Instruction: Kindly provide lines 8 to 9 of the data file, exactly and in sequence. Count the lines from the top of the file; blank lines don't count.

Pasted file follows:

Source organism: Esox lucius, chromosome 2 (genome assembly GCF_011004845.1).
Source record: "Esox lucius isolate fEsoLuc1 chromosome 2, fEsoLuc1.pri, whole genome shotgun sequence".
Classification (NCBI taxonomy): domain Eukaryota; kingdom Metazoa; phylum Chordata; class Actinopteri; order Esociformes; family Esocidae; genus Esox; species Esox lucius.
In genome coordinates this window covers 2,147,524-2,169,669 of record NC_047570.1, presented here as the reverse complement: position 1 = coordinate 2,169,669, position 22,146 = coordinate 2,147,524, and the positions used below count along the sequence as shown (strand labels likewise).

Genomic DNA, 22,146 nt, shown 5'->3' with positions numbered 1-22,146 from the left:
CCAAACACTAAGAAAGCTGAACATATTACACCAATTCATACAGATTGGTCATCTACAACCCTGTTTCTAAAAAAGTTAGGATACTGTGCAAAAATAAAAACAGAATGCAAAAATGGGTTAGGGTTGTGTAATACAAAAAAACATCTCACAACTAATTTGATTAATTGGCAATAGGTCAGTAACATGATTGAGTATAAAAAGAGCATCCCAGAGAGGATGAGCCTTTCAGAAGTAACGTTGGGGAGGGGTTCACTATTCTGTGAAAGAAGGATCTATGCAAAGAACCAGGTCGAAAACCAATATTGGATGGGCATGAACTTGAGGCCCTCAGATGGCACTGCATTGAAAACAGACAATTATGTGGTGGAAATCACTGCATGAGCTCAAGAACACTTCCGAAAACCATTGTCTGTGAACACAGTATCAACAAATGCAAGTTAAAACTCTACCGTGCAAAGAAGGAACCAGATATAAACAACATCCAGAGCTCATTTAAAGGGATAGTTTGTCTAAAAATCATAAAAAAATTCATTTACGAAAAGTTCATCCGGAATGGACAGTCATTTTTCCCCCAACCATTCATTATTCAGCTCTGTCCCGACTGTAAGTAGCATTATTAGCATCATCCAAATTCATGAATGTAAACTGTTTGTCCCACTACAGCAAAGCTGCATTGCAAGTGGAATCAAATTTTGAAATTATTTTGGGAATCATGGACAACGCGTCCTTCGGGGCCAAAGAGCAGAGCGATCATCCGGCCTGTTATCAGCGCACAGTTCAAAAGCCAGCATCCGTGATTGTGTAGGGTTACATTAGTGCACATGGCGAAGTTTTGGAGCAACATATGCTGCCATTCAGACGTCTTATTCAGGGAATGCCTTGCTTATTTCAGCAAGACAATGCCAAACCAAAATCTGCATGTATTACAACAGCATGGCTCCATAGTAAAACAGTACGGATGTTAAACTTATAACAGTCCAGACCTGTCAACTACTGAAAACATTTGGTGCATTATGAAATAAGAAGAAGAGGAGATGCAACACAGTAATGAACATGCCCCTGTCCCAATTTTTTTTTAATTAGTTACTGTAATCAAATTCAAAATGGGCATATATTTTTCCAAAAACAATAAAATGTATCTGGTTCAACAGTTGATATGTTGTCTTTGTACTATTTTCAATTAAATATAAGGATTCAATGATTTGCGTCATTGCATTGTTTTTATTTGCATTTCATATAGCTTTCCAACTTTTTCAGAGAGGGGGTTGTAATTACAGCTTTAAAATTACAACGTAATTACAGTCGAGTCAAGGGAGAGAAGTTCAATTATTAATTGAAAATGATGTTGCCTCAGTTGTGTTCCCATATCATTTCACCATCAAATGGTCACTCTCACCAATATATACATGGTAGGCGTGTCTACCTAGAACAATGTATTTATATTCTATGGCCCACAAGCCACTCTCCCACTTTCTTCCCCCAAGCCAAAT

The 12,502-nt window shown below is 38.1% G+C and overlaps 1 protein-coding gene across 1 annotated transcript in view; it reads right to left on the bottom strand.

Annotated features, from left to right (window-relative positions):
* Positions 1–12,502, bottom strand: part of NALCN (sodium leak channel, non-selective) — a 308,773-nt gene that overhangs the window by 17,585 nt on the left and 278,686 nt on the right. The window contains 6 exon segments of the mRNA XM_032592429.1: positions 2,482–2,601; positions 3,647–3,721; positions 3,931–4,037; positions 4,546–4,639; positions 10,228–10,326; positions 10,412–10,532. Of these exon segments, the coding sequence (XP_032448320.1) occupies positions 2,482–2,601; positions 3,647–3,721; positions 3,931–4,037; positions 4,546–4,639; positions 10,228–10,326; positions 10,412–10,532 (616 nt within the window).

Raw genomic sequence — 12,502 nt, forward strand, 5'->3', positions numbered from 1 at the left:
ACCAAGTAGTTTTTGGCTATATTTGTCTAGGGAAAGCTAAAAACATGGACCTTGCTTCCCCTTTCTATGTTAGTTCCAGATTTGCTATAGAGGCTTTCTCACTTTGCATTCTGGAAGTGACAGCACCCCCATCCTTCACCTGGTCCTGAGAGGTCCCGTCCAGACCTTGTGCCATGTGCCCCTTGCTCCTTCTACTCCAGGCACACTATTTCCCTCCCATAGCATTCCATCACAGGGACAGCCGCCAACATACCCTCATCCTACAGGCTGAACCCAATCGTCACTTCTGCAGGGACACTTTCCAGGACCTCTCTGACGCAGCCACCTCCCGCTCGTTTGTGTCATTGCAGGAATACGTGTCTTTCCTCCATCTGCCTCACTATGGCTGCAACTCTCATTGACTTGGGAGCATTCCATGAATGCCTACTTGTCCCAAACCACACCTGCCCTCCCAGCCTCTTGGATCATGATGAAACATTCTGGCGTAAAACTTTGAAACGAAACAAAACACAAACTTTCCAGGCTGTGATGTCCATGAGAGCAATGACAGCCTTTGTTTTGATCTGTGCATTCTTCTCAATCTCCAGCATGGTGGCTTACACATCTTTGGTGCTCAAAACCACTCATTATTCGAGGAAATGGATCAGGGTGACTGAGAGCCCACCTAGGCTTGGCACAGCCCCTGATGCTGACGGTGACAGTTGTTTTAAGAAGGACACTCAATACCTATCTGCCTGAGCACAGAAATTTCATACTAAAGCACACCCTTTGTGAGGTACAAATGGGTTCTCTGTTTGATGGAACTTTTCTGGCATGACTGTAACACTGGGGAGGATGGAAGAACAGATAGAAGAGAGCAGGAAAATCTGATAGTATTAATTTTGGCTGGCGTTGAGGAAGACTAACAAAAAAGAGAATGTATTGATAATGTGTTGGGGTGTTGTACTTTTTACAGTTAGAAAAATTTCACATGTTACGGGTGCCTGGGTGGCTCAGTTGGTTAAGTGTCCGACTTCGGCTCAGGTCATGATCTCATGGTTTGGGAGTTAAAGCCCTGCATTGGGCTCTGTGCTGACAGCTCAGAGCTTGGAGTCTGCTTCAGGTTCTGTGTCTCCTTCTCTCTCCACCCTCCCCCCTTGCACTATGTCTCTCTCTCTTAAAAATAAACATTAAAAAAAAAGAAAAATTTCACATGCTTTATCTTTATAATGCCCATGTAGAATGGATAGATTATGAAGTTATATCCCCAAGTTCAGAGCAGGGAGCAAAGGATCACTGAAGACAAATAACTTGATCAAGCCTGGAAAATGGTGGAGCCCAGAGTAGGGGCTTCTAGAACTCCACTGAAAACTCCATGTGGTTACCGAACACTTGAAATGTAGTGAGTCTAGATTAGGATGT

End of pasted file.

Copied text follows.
Annotated features, from left to right (window-relative positions):
* Positions 1–12,502, bottom strand: part of NALCN (sodium leak channel, non-selective) — a 308,773-nt gene that overhangs the window by 17,585 nt on the left and 278,686 nt on the right. The window contains 6 exon segments of the mRNA XM_032592429.1: positions 2,482–2,601; positions 3,647–3,721; positions 3,931–4,037; positions 4,546–4,639; positions 10,228–10,326; positions 10,412–10,532. Of these exon segments, the coding sequence (XP_032448320.1) occupies positions 2,482–2,601; positions 3,647–3,721; positions 3,931–4,037; positions 4,546–4,639; positions 10,228–10,326; positions 10,412–10,532 (616 nt within the window).